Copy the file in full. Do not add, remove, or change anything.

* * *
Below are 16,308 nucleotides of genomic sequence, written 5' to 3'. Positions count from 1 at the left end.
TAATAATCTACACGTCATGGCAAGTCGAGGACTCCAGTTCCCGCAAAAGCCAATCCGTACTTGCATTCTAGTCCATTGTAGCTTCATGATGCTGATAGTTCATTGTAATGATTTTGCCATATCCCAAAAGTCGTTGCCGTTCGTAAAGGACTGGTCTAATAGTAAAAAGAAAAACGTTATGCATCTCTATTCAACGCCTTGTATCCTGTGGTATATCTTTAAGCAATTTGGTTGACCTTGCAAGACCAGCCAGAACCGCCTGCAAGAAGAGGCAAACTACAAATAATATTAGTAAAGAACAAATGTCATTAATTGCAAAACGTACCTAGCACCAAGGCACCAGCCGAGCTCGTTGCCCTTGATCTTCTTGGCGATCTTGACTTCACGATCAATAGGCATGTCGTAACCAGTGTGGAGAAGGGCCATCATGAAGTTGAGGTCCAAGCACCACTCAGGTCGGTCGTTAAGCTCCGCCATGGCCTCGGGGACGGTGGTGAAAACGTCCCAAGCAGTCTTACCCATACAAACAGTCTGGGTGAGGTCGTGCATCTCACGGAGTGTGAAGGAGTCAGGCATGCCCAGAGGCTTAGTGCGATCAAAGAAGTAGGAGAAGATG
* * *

Below are 16,308 nucleotides of genomic sequence, written 5' to 3'. Positions count from 1 at the left end.
TAATAATCTACACGTCATGGCAAGTCGAGGACTCCAGTTCCCGCAAAAGCCAATCCGTACTTGCATTCTAGTCCATTGTAGCTTCATGATGCTGATAGTTCATTGTAATGATTTTGCCATATCCCAAAAGTCGTTGCCGTTCGTAAAGGACTGGTCTAATAGTAAAAAGAAAAACGTTATGCATCTCTATTCAACGCCTTGTATCCTGTGGTATATCTTTAAGCAATTTGGTTGACCTTGCAAGACCAGCCAGAACCGCCTGCAAGAAGAGGCAAACTACAAATAATATTAGTAAAGAACAAATGTCATTAATTGCAAAACGTACCTAGCACCAAGGCACCAGCCGAGCTCGTTGCCCTTGATCTTCTTGGCGATCTTGACTTCACGATCAATAGGCATGTCGTAACCAGTGTGGAGAAGGGCCATCATGAAGTTGAGGTCCAAGCACCACTCAGGTCGGTCGTTAAGCTCCGCCATGGCCTCGGGGACGGTGGTGAAAACGTCCCAAGCAGTCTTACCCATACAAACAGTCTGGGTGAGGTCGTGCATCTCACGGAGTGTGAAGGAGTCAGGCATGCCCAGAGGCTTAGTGCGATCAAAGAAGTAGGAGAAGATG